Sturgill Simpson shows his 'Grass with a new album

Tyler Young12 months


Aritcle written by:Tyler YoungTyler Young


Cuttin Grass Album Cover

As promised, Kentucky country/rock/psychedelic/whatever-he-damn-well-pleases songwriter Sturgill Simpson dropped the first of two Bluegrass albums last night. Cuttin’ Grass Vol. 1 (Butcher Shoppe Sessions) reinvents some of his best known and most obscure tunes, turning them into honest-to-god Bluegrass classics.

Simpson dips way into the archives here, not only reworking tracks from his solo records, but also pulling from back in his Sunday Valley days. Folks who followed music in central Kentucky 10-15 years ago will remember Sunday Valley for their barn-burning live shows (RIP The Dame, Cosmic Charlie’s) and rabid fanbase singing every word to “Sometimes Wine” and “I Wonder,” both of which are included in the new collection.

And what a collection it is. Sturgill may be a punk rocker at heart, but his hard-edged vocals and under-appreciated range, so often reminiscent of Waylon Jennings, are perfect for the Bluegrass genre. So he assembled an absolute cheat code of a band, including his trusted right-hand rhythm monster Miles Miller, fiddle legend Stuart Duncan, young mandolin superstar Sierra Hull, and fellow genre-bending banjoist Scott Vestal.

The result is a truly joyful grab bag of songs that will appeal to traditionalists and “newgrass” fans alike. Even some of Simpson’s trippiest (“Turtles All the Way Down”) and most soulful (“All Around You”) tunes sound like they could have been written for Del McCoury. If you watched his special from The Ryman over the summer, you know how seriously he takes Bluegrass music and the influence it had on him growing up in Breathitt and Woodford Counties. That care for the style is apparent in the thoughtful arrangements and picture-perfect production, with each instrumentalist getting his or her time in the spotlight, just like at any good 'Grass show. On Instagram, Sturgill referred to the collection as “the best work and truest representation of myself as an artist that I have ever created.”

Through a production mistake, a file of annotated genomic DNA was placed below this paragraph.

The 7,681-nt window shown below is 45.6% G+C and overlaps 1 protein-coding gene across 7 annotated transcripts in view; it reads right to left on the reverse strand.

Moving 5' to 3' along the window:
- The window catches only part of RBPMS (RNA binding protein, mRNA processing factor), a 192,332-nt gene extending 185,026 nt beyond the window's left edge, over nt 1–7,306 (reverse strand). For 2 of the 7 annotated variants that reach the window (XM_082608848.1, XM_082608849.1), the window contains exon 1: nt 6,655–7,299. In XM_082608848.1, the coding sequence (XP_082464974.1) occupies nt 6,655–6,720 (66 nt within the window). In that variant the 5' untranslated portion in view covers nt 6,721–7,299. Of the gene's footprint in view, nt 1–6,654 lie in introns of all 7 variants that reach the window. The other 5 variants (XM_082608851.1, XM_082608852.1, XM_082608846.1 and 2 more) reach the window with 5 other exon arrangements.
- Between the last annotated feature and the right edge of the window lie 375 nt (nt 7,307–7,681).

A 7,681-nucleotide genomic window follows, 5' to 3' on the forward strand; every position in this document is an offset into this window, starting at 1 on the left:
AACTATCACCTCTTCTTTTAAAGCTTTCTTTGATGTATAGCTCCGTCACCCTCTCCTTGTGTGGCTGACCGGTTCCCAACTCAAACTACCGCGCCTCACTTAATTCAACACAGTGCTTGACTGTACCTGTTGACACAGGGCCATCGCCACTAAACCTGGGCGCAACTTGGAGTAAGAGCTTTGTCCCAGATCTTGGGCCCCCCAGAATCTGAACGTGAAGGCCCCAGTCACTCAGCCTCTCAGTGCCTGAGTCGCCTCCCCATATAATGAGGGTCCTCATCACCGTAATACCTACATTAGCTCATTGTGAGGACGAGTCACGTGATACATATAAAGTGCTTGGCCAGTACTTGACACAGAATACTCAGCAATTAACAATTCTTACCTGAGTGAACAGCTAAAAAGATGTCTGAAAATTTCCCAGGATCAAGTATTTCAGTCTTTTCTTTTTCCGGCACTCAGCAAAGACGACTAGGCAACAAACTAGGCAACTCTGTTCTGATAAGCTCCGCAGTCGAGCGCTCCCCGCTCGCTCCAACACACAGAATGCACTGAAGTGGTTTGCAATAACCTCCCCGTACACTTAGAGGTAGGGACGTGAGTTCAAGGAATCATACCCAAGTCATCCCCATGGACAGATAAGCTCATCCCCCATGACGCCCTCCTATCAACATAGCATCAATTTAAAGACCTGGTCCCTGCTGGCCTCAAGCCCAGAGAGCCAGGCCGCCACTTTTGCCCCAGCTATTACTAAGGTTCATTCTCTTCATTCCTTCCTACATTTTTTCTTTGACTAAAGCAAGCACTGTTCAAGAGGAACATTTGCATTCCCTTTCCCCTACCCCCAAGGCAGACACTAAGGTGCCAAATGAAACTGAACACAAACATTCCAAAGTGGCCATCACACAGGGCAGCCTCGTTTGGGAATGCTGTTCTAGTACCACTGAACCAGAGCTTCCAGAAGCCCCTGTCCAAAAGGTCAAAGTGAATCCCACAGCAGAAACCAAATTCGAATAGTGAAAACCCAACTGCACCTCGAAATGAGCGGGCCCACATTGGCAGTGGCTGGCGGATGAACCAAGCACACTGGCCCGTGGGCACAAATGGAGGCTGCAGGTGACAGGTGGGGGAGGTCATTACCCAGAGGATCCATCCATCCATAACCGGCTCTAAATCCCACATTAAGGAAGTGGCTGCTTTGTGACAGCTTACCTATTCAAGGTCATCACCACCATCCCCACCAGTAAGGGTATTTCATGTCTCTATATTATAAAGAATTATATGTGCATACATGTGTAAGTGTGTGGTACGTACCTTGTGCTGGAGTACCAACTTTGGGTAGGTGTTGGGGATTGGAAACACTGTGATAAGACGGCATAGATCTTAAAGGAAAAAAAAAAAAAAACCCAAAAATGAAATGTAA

Unsurprisingly, Simpson’s early career is featured most prominently in Vol. 1, with 14 of the 20 tracks coming from 2013’s High Top Mountain and 2014’s breakout Metamodern Sounds in Country Music, not to mention the four Sunday Valley tracks. With a second volume on the way, will we hear some more from his Grammy-winning A Sailor’s Guide to Earth, or from his rock-n-roll ripper Sound & Fury? If we’ve learned anything from Sturgill’s career to this point, it’s that we can expect anything.

Cuttin’ Grass is available for purchase, and $2 from every copy sold goes to MusiCares and NIVA to help artists and venues who are struggling during the COVID-19 pandemic. As always, BUY RECORDS—DON’T JUST STREAM. Right now you can get a limited-edition Kentucky “Bootleg Blue” vinyl at

Cuttin Grass Blue Vinyl

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